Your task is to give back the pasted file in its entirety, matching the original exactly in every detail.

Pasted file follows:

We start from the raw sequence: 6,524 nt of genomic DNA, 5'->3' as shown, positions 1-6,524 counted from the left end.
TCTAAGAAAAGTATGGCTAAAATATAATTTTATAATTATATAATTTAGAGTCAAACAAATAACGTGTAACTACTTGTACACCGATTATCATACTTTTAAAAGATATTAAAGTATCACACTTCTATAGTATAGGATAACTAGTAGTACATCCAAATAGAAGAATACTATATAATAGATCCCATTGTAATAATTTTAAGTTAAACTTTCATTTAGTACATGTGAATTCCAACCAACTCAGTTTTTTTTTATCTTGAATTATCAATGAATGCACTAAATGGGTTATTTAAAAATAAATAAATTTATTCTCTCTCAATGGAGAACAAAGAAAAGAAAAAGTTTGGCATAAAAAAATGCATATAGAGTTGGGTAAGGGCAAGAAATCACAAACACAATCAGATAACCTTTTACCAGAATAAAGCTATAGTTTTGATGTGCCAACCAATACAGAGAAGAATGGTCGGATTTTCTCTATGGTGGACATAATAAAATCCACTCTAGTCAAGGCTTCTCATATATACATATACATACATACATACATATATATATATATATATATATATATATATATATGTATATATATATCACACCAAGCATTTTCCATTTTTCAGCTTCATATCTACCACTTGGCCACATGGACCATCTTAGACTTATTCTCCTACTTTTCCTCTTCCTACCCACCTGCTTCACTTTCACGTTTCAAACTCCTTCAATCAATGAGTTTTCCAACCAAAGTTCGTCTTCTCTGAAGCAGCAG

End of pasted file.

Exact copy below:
We start from the raw sequence: 6,524 nt of genomic DNA, 5'->3' as shown, positions 1-6,524 counted from the left end.
TCTAAGAAAAGTATGGCTAAAATATAATTTTATAATTATATAATTTAGAGTCAAACAAATAACGTGTAACTACTTGTACACCGATTATCATACTTTTAAAAGATATTAAAGTATCACACTTCTATAGTATAGGATAACTAGTAGTACATCCAAATAGAAGAATACTATATAATAGATCCCATTGTAATAATTTTAAGTTAAACTTTCATTTAGTACATGTGAATTCCAACCAACTCAGTTTTTTTTTATCTTGAATTATCAATGAATGCACTAAATGGGTTATTTAAAAATAAATAAATTTATTCTCTCTCAATGGAGAACAAAGAAAAGAAAAAGTTTGGCATAAAAAAATGCATATAGAGTTGGGTAAGGGCAAGAAATCACAAACACAATCAGATAACCTTTTACCAGAATAAAGCTATAGTTTTGATGTGCCAACCAATACAGAGAAGAATGGTCGGATTTTCTCTATGGTGGACATAATAAAATCCACTCTAGTCAAGGCTTCTCATATATACATATACATACATACATACATATATATATATATATATATATATATATATATATGTATATATATATCACACCAAGCATTTTCCATTTTTCAGCTTCATATCTACCACTTGGCCACATGGACCATCTTAGACTTATTCTCCTACTTTTCCTCTTCCTACCCACCTGCTTCACTTTCACGTTTCAAACTCCTTCAATCAATGAGTTTTCCAACCAAAGTTCGTCTTCTCTGAAGCAGCAG